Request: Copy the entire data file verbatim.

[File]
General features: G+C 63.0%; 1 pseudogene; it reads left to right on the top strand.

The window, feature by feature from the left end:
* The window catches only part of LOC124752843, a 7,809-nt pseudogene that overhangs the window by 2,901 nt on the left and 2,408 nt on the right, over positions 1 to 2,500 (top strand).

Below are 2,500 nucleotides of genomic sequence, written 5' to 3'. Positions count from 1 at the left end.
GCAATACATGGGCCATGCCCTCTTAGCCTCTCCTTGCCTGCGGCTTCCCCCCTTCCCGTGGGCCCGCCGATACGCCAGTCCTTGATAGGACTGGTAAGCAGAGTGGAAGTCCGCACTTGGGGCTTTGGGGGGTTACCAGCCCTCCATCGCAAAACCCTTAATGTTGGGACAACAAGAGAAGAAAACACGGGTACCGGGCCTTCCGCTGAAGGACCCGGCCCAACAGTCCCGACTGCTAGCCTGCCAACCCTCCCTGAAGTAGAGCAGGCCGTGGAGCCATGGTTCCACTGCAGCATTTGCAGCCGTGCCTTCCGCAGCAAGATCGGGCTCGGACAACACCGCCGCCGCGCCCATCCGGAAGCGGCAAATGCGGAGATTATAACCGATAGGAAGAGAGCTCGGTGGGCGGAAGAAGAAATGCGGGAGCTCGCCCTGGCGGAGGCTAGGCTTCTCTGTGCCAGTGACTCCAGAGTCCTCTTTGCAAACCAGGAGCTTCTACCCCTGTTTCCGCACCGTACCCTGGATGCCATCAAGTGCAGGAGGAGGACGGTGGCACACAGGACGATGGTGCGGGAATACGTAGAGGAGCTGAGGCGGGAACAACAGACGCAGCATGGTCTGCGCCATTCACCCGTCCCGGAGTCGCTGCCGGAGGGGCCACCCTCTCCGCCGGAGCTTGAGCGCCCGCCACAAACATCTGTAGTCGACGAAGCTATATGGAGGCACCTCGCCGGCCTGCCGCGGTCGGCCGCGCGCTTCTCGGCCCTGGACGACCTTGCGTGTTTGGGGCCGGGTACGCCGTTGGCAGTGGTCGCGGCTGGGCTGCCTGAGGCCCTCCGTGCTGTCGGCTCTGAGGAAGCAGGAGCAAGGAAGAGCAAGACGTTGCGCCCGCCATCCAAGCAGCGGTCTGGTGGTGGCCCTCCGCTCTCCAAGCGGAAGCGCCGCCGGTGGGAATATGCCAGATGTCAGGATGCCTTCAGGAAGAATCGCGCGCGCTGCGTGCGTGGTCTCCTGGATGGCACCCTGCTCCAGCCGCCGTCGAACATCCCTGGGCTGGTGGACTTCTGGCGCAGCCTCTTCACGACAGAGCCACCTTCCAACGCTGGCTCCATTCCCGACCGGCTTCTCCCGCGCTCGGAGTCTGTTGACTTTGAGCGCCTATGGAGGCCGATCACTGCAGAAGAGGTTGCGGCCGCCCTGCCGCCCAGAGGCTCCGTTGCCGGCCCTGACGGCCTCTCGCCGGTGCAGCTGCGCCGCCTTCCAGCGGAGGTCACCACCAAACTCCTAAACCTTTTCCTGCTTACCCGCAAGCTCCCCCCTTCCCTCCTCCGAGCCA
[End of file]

General features: G+C 63.0%; 1 pseudogene; it reads left to right on the top strand.

The window, feature by feature from the left end:
* The window catches only part of LOC124752843, a 7,809-nt pseudogene that overhangs the window by 2,901 nt on the left and 2,408 nt on the right, over positions 1 to 2,500 (top strand).

Below are 2,500 nucleotides of genomic sequence, written 5' to 3'. Positions count from 1 at the left end.
GCAATACATGGGCCATGCCCTCTTAGCCTCTCCTTGCCTGCGGCTTCCCCCCTTCCCGTGGGCCCGCCGATACGCCAGTCCTTGATAGGACTGGTAAGCAGAGTGGAAGTCCGCACTTGGGGCTTTGGGGGGTTACCAGCCCTCCATCGCAAAACCCTTAATGTTGGGACAACAAGAGAAGAAAACACGGGTACCGGGCCTTCCGCTGAAGGACCCGGCCCAACAGTCCCGACTGCTAGCCTGCCAACCCTCCCTGAAGTAGAGCAGGCCGTGGAGCCATGGTTCCACTGCAGCATTTGCAGCCGTGCCTTCCGCAGCAAGATCGGGCTCGGACAACACCGCCGCCGCGCCCATCCGGAAGCGGCAAATGCGGAGATTATAACCGATAGGAAGAGAGCTCGGTGGGCGGAAGAAGAAATGCGGGAGCTCGCCCTGGCGGAGGCTAGGCTTCTCTGTGCCAGTGACTCCAGAGTCCTCTTTGCAAACCAGGAGCTTCTACCCCTGTTTCCGCACCGTACCCTGGATGCCATCAAGTGCAGGAGGAGGACGGTGGCACACAGGACGATGGTGCGGGAATACGTAGAGGAGCTGAGGCGGGAACAACAGACGCAGCATGGTCTGCGCCATTCACCCGTCCCGGAGTCGCTGCCGGAGGGGCCACCCTCTCCGCCGGAGCTTGAGCGCCCGCCACAAACATCTGTAGTCGACGAAGCTATATGGAGGCACCTCGCCGGCCTGCCGCGGTCGGCCGCGCGCTTCTCGGCCCTGGACGACCTTGCGTGTTTGGGGCCGGGTACGCCGTTGGCAGTGGTCGCGGCTGGGCTGCCTGAGGCCCTCCGTGCTGTCGGCTCTGAGGAAGCAGGAGCAAGGAAGAGCAAGACGTTGCGCCCGCCATCCAAGCAGCGGTCTGGTGGTGGCCCTCCGCTCTCCAAGCGGAAGCGCCGCCGGTGGGAATATGCCAGATGTCAGGATGCCTTCAGGAAGAATCGCGCGCGCTGCGTGCGTGGTCTCCTGGATGGCACCCTGCTCCAGCCGCCGTCGAACATCCCTGGGCTGGTGGACTTCTGGCGCAGCCTCTTCACGACAGAGCCACCTTCCAACGCTGGCTCCATTCCCGACCGGCTTCTCCCGCGCTCGGAGTCTGTTGACTTTGAGCGCCTATGGAGGCCGATCACTGCAGAAGAGGTTGCGGCCGCCCTGCCGCCCAGAGGCTCCGTTGCCGGCCCTGACGGCCTCTCGCCGGTGCAGCTGCGCCGCCTTCCAGCGGAGGTCACCACCAAACTCCTAAACCTTTTCCTGCTTACCCGCAAGCTCCCCCCTTCCCTCCTCCGAGCCA